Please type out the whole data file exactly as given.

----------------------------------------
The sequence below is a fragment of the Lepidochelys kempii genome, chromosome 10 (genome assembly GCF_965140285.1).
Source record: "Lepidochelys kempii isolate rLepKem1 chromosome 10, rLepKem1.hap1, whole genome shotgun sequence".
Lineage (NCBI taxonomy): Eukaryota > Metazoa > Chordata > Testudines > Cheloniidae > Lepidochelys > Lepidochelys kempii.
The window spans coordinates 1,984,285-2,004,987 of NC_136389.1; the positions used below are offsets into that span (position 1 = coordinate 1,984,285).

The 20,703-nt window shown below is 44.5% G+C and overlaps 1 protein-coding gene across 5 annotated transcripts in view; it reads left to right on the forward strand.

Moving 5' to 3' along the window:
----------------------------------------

The sequence below is a fragment of the Lepidochelys kempii genome, chromosome 10 (genome assembly GCF_965140285.1).
Source record: "Lepidochelys kempii isolate rLepKem1 chromosome 10, rLepKem1.hap1, whole genome shotgun sequence".
Lineage (NCBI taxonomy): Eukaryota > Metazoa > Chordata > Testudines > Cheloniidae > Lepidochelys > Lepidochelys kempii.
The window spans coordinates 1,984,285-2,004,987 of NC_136389.1; the positions used below are offsets into that span (position 1 = coordinate 1,984,285).

The 20,703-nt window shown below is 44.5% G+C and overlaps 1 protein-coding gene across 5 annotated transcripts in view; it reads left to right on the forward strand.

Moving 5' to 3' along the window: